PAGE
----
Dave: Oh, you bet! You know, let me give you another example. There is a brick and mortar store. A social media site called Yelp.com (Y-E-L-P) and it allows regular folks to write reviews of things in their area. Not just restaurants, but auto shops, … Here in the D.C. area where I live, there are dozens of churches that people have actually put into Yelp and people have written in saying “this is my experience of this church”. They are writing reviews. Well, here’s the great thing you can do. Say you are the owner of a restaurant. You go in and create an account. You say “I am the owner of this restaurant” because there is no hiding in social media – you always want to be authentic about who you are – but then write reviews of your neighbors. Show that you are part of the community. When you do that, you’ve now created a local connection and people will be likely to see that because as you mentioned, there are folks using Facebook email between their friends, because their Gmail account is just inundated with all kinds of letters and spam and kind of where all the general junk goes. So they are going to these social media websites because that’s where they want to connect with people. Facebook is another great example. You know, if you have a chiropractic office, and you have a “fan page” – your fan page could be of your chiropractic center and you could invite every one of your patients to choose to be a fan of your chiropractic center. So now what’s going to happen is when you create content for your fan page, or if you announce that you are going to be closed on Saturday because of a special seminar or something like that, the people that are already going to Facebook because of the activity that they want to see, they are now going to be able to see you – so you will now be able to engage your existing clients to let them know what’s up and do this outside the channels that people are increasingly ignoring because there is just so much static over email.
John: This is just amazing, just amazing – with what’s coming up and how we are going to be able to use this tool called the internet to create communities within communities within communities – incredible! Are there certain elements that someone would have to have in their content like links to videos or audios to make a bigger impact than just a static page?
Dave: Um, again I think it comes down to the concept of engagement. Videos are awesome. So for example, on YouTube, you could create videos with $150.00 camera called the Flip Video Camera. It is the most ridiculously simple to use digital camera that I have ever seen in my life.
John: A couple of my friends just got it and were filming with it – and within minutes, the event was on the Web!
Dave: There you go! So you can do that with your practice or with your business or with your passion. Let me give you a little formula: You take the camera and you have a friend point it at you and let’s say you first go through 10 frequently asked questions that your clients ask you. Have the person ask you a question after they hit the little record button, and you answer the question – not as a sales pitch – just answer the question like you were sitting in a coffee shop just talking to your friend because that’s who you ARE talking to. Click off 10 of those videos and upload them to YouTube. You now have 10 videos positioning you as somebody who is an expert on those particular questions. Now, understanding that many people that may be looking for what you have to offer don’t understand all your lingo and terminology or your product name or those types of things. They don’t understand that detail yet. Do another 10 videos that are based on what kinds of questions are people out there asking that if they knew about me, they would want what I have. So these are kind of what I call “bridge questions”. So you click off 10 of those right off your video camera, upload them to YouTube and you know John – say in less than 2 hours, you could have 20 videos online that are pulling people in. That’s not only useful for your existing clients, to give them more information, to get a greater connection to them, but that’s also content that you can use to attract new clients, to attract new customers. So video is a huge thing. But also, don’t discount the concept of getting into some of these discussion areas – Yahoo.com/answers or LinkedIn.com and their little question and answer section, which actually is not little at all – it’s actually very big.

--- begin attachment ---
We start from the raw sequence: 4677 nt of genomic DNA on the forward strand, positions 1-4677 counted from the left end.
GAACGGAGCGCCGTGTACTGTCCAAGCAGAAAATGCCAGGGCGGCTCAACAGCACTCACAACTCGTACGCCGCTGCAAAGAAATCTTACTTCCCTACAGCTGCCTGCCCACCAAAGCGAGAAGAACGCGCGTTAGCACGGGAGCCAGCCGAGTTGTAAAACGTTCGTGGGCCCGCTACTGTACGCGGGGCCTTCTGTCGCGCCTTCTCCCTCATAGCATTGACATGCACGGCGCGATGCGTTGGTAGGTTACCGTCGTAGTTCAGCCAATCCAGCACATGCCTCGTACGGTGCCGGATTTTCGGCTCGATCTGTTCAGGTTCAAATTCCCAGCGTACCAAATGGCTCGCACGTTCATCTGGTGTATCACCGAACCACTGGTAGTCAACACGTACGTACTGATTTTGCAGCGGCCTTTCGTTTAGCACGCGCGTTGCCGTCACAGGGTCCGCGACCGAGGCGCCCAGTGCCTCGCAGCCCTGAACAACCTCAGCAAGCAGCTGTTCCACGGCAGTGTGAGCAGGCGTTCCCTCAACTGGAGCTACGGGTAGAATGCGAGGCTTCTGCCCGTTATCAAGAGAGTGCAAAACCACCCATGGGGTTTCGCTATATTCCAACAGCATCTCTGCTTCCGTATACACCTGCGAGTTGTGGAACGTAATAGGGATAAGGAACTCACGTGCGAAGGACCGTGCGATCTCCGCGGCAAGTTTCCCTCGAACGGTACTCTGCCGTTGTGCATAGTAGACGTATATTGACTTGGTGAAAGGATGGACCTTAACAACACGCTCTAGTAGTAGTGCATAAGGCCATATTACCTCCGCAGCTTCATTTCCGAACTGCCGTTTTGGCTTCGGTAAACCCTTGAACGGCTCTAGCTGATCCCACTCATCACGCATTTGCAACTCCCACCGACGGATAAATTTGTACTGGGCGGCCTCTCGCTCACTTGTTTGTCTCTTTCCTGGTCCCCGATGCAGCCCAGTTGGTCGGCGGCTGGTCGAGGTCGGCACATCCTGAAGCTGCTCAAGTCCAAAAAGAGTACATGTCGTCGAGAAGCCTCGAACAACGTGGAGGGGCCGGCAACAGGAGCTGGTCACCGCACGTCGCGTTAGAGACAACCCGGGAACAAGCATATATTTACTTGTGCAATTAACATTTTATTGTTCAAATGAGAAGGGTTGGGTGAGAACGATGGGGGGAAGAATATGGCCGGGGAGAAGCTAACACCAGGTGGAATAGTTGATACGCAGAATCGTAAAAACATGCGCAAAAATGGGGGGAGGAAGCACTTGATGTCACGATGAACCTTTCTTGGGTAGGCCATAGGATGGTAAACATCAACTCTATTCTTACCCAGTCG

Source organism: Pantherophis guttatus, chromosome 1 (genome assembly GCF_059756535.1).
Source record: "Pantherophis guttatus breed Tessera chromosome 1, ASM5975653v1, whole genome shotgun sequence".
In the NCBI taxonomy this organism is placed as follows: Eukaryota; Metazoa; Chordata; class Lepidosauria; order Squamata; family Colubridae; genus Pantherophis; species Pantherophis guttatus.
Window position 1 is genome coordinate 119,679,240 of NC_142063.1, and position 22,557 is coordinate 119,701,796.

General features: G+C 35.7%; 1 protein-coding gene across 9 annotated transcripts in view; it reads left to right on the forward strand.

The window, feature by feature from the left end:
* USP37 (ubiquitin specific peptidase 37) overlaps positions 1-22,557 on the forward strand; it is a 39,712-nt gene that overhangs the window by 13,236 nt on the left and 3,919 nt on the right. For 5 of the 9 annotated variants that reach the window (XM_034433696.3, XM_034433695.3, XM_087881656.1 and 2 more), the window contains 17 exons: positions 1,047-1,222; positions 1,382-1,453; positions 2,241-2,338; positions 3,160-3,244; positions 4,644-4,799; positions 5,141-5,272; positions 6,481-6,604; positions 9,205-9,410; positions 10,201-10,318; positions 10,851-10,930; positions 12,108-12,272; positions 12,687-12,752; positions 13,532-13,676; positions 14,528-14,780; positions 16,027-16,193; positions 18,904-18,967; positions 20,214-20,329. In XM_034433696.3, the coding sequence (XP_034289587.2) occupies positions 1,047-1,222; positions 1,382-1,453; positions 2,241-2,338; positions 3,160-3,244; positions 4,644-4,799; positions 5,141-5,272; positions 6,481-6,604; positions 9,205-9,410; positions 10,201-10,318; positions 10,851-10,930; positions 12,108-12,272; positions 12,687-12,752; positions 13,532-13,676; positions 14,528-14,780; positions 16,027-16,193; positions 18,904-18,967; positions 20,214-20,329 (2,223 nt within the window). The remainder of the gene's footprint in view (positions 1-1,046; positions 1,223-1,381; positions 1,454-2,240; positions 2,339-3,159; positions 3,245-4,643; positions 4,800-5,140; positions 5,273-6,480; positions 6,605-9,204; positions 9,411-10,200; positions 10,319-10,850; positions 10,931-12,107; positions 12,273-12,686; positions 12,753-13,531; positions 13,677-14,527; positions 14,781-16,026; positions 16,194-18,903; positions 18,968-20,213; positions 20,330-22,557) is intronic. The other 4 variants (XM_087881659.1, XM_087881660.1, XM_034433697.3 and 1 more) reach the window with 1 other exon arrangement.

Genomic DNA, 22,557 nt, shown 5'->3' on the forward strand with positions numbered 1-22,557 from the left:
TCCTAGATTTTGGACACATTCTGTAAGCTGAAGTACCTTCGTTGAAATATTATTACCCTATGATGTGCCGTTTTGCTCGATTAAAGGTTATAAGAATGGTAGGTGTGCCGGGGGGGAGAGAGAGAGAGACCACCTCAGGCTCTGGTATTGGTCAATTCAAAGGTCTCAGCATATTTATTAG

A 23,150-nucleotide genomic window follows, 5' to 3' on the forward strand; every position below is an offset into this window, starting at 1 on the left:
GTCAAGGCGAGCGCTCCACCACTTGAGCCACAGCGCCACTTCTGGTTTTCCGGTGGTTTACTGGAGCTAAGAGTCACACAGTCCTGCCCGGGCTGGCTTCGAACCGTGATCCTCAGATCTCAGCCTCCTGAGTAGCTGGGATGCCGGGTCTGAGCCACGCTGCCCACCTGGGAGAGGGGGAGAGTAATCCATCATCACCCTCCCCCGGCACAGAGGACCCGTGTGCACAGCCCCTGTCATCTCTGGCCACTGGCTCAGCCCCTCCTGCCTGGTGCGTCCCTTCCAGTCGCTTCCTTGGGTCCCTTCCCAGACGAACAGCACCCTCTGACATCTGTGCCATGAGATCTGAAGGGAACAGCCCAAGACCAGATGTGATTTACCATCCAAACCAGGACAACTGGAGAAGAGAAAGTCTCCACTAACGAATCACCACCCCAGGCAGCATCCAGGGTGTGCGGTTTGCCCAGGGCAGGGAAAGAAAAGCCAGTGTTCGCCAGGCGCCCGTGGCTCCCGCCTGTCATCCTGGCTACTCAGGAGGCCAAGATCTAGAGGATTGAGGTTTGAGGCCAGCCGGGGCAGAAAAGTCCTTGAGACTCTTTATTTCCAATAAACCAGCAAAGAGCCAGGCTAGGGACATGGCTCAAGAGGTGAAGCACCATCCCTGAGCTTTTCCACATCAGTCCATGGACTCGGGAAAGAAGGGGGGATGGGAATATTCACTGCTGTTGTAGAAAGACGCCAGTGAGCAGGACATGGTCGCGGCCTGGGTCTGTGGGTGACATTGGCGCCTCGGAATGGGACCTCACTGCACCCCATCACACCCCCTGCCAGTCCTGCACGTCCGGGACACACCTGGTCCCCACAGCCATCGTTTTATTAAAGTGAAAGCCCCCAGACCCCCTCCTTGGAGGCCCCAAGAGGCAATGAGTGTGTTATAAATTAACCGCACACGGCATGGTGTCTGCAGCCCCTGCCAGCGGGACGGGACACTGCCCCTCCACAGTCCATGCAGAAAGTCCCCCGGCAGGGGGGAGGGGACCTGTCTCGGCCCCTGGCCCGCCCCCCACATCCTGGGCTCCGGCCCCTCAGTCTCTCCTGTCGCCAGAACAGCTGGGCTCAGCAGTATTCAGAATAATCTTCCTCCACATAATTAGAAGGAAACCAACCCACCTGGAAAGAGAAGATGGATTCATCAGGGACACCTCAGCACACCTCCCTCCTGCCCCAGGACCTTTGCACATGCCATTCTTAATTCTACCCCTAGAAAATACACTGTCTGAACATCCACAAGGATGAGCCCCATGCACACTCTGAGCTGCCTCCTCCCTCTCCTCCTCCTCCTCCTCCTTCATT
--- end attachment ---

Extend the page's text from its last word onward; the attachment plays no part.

John: Huge – yeah, huge.
Dave: Look for questions in your field and just answer the questions. That engagement, that connection – it speaks volumes. Because it is so much more powerful than say – an article. I mean article marketing is still very widely used on the Internet. But when you are actually answering another person’s question in public, it creates an entirely different context in terms of the connection and presence that you create online.
John: I love that. And what if somebody doesn’t want to videotape themselves because they are self-conscious?
Dave: Heh – you know, if you’ve got the face made for radio – that sort of thing. Heh Heh.
John: Heh – or even if you’re language skills aren’t great.